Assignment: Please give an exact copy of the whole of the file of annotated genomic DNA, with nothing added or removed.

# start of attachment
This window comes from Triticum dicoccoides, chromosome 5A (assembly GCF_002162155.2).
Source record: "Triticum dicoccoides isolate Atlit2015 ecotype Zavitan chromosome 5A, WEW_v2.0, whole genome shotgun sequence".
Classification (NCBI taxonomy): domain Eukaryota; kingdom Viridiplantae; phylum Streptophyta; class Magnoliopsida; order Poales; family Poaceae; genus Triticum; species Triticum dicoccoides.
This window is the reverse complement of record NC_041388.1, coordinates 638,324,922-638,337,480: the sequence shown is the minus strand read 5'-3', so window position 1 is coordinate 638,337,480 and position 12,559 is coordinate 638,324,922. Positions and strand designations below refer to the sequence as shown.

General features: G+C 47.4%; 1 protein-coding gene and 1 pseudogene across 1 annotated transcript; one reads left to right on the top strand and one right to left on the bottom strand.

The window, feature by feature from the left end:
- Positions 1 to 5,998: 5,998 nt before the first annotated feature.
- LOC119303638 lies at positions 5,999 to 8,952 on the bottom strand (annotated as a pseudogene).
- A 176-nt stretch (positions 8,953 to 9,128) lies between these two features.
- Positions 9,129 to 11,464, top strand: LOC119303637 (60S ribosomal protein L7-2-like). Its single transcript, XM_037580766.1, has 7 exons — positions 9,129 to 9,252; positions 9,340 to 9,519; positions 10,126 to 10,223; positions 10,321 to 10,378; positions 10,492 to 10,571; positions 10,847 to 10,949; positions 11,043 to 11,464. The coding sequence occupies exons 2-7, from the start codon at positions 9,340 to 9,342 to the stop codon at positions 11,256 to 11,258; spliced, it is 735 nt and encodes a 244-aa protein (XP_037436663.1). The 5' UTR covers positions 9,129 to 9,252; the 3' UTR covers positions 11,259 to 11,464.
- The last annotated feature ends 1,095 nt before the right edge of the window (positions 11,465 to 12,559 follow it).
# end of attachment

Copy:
This window comes from Triticum dicoccoides, chromosome 5A (assembly GCF_002162155.2).
Source record: "Triticum dicoccoides isolate Atlit2015 ecotype Zavitan chromosome 5A, WEW_v2.0, whole genome shotgun sequence".
Classification (NCBI taxonomy): domain Eukaryota; kingdom Viridiplantae; phylum Streptophyta; class Magnoliopsida; order Poales; family Poaceae; genus Triticum; species Triticum dicoccoides.
This window is the reverse complement of record NC_041388.1, coordinates 638,324,922-638,337,480: the sequence shown is the minus strand read 5'-3', so window position 1 is coordinate 638,337,480 and position 12,559 is coordinate 638,324,922. Positions and strand designations below refer to the sequence as shown.

General features: G+C 47.4%; 1 protein-coding gene and 1 pseudogene across 1 annotated transcript; one reads left to right on the top strand and one right to left on the bottom strand.

The window, feature by feature from the left end:
- Positions 1 to 5,998: 5,998 nt before the first annotated feature.
- LOC119303638 lies at positions 5,999 to 8,952 on the bottom strand (annotated as a pseudogene).
- A 176-nt stretch (positions 8,953 to 9,128) lies between these two features.
- Positions 9,129 to 11,464, top strand: LOC119303637 (60S ribosomal protein L7-2-like). Its single transcript, XM_037580766.1, has 7 exons — positions 9,129 to 9,252; positions 9,340 to 9,519; positions 10,126 to 10,223; positions 10,321 to 10,378; positions 10,492 to 10,571; positions 10,847 to 10,949; positions 11,043 to 11,464. The coding sequence occupies exons 2-7, from the start codon at positions 9,340 to 9,342 to the stop codon at positions 11,256 to 11,258; spliced, it is 735 nt and encodes a 244-aa protein (XP_037436663.1). The 5' UTR covers positions 9,129 to 9,252; the 3' UTR covers positions 11,259 to 11,464.
- The last annotated feature ends 1,095 nt before the right edge of the window (positions 11,465 to 12,559 follow it).